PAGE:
The announcement of Steve Prosinski’s resignation as editor of The Billings Gazette last week had all the earmarks of something nefarious going on.
Plans to spend more time with family? Check.
Obligatory praise from Publisher Mike Gulledge? Check.
Summary of awards won and homage to “the best team of journalists in the region”? Check.
Moreover, it seemed an odd time to quit. Mr. Prosinski is just 57 with kids in the military and in college. Hanging on a few more years to retirement would appear to be the pragmatic move, and he seems to be a pragmatic man.
If something nefarious was going on, you weren’t likely to read it in the Gazette. The Gazette doesn’t do in-depth reporting about what goes on in the depths of the Gazette.
You won’t read anything nefarious here either, at least not this week. As best I have been able to suss out, Mr. Prosinski really had just had enough. Whether that means enough of the daily journalism grind, or enough of the relentless decline in the newspaper business, or just enough of Lee Enterprises, is hard to tell. Likely, it is some combination of the above.
Mr. Prosinski arrived at The Gazette after I left, so I do not know him well. Newspaper editors constitute a small club in any community, so exclusive that they don’t even meet with each other.
But Mr. Prosinski seems to be a decent man, and he was polite and generous in my few encounters with him. Once, when we were touring construction of Dehler Park, he was interrupted by a phone call from the office telling him to pick up plastic forks to go with a cake that was being served for a departing staff member. That, he told me, is the sort of heavy administrative responsibility that comes with being a daily newspaper editor.
Mr. Prosinski also is liked and respected by people at The Gazette whose opinions I value. He kept, by all accounts, long hours, arriving early, staying late and coming in on weekends.
It may be hard to connect those hours with what actually showed up in the paper, but I spent enough time as a daily newspaper editor myself to know how difficult it can be to see results from anything you do. I used to make lists of what I had done during the day just to assure myself that I had done something.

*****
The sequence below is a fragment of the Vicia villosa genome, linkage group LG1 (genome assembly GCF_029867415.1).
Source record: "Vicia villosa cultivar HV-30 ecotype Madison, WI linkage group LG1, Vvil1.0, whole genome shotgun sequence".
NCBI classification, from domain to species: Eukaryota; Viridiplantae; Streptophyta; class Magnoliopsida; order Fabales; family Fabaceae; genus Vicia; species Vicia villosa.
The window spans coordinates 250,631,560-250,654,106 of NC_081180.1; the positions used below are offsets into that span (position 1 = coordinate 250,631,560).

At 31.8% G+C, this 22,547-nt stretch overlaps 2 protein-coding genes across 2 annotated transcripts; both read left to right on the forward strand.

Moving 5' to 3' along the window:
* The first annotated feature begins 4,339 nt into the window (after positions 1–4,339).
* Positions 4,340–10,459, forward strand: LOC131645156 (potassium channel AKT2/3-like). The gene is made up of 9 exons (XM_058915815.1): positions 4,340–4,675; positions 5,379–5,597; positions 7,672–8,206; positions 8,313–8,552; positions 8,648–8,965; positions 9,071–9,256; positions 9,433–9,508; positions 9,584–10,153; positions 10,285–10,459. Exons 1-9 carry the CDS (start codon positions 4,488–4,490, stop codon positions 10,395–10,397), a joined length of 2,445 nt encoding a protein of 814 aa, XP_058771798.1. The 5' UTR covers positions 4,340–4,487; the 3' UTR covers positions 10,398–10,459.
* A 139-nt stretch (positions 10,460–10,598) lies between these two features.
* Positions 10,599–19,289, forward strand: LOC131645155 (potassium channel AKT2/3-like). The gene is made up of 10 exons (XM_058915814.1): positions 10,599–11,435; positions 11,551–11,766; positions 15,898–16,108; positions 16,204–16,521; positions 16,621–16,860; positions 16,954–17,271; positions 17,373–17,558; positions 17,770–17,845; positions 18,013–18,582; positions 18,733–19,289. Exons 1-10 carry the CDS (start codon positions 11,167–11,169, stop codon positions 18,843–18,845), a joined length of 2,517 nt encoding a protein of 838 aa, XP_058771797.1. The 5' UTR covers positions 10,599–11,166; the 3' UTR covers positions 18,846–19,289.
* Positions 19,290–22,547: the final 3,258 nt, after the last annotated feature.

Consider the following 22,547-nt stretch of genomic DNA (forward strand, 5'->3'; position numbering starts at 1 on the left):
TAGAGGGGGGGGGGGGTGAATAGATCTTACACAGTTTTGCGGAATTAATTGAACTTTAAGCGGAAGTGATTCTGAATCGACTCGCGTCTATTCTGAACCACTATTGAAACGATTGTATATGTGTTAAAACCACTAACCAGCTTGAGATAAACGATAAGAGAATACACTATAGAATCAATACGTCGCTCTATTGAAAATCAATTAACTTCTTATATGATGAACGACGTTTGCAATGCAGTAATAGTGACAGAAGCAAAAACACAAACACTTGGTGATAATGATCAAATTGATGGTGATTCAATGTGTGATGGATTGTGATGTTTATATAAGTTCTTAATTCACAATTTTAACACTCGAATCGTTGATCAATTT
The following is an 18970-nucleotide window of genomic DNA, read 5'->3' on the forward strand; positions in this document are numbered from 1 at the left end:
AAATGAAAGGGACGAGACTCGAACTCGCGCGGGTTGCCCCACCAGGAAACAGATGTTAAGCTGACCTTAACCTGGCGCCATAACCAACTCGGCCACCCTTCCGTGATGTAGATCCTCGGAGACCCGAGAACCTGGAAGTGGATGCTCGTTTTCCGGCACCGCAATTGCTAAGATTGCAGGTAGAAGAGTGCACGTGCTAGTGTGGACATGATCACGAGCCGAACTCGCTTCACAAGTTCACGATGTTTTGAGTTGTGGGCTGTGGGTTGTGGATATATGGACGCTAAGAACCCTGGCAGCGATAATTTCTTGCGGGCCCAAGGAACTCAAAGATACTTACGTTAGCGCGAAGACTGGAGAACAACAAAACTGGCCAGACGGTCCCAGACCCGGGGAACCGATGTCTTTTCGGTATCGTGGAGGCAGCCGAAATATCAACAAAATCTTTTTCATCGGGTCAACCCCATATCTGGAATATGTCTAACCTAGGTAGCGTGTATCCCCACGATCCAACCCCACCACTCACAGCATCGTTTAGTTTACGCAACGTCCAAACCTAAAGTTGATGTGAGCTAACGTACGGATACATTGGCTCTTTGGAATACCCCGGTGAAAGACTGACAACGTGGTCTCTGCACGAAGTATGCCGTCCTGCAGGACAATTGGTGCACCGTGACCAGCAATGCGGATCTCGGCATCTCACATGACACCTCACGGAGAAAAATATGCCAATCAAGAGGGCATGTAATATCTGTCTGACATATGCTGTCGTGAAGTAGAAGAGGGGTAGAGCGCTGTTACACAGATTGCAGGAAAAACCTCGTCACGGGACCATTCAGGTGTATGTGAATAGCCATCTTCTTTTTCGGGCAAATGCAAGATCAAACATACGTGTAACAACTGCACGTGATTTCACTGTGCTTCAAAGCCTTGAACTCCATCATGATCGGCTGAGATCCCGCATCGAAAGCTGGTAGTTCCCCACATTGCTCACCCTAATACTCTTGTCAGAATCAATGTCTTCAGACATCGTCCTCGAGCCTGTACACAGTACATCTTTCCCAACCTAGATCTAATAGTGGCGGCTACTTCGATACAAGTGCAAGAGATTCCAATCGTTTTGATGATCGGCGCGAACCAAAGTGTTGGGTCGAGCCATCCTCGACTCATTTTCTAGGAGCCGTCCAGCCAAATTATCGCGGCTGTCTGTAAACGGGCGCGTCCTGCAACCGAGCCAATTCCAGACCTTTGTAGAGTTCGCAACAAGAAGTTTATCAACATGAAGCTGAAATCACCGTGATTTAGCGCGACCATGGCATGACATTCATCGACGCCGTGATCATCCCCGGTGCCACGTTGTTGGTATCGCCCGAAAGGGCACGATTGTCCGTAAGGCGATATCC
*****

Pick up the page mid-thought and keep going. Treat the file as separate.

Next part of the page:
Those long hours must have taken a toll, but the precipitous decline of the daily newspaper business, which was once about as close to printing money as any business could be, also appears to have been a factor.
Newspapers across the country have shut their doors, cut back their staffs, reduced publication days and paper sizes and upgraded their websites in a so far futile attempt to stop the decline. The latest jaw-dropping news was word last week that the Chicago Sun-Times had laid off its entire photography staff – 28 full-time staffers, including a Pulitzer Prize winner.
The Sun-Times hopes to get by with freelance photos, online videos and shots taken by reporters as they go about gathering the news. It was an astonishing, desperate move, akin to a wartime general announcing that he will stem battlefield casualties by reducing the number of troops in the field.
The Gazette is a fairly small media fish, but Montana is a very small pond, and the daily here would appear to be insulated from national trends. But it isn’t invulnerable, in part because of the billion-dollar debt the company took on when it bought the Pulitzer company in 2005.
That pushed the company into bankruptcy in 2011. It emerged in relatively good shape a few months later and got a boost when Warren Buffett’s Berkshire Hathaway Inc. recently refinanced $94 million of Lee’s debt, reducing the interest rate and increasing Mr. Buffett’s sizable stake in the newspaper business.
But the screws are still tight. The latest departure at The Gazette was Mary Pickett, a fine reporter and writer who covered, among other things, the sprawling college beat before accepting a buyout last week.
Layoff at Montana papers also have come as Lee has outsourced ad production to companies operating in India and the Philippines. Nor is The Gazette the only one of Lee’s Montana papers short an editor. The Montana Standard has been advertising to replace Gerry O’Brien, a former region editor at The Gazette who left the Standard to take an Oregon newspaper job in January. That followed a dubious attempt to save money by having him edit both the Butte and Helena papers.
Lee papers have responded to hard times by beefing up their online presence and switching to a paid model after a certain number of page views each month. I don’t know how that is working out, but I do know that it has drastically limited my visits to the Gazette website. All those nasty, anonymous online comments go unread by me.
But I still subscribe to the print edition and probably will continue to do so until one of us ceases to exist. Like Mr. Prosinski, I have a lot of investment, psychic and otherwise, in newsprint. I wish him, and what’s left of his business, well.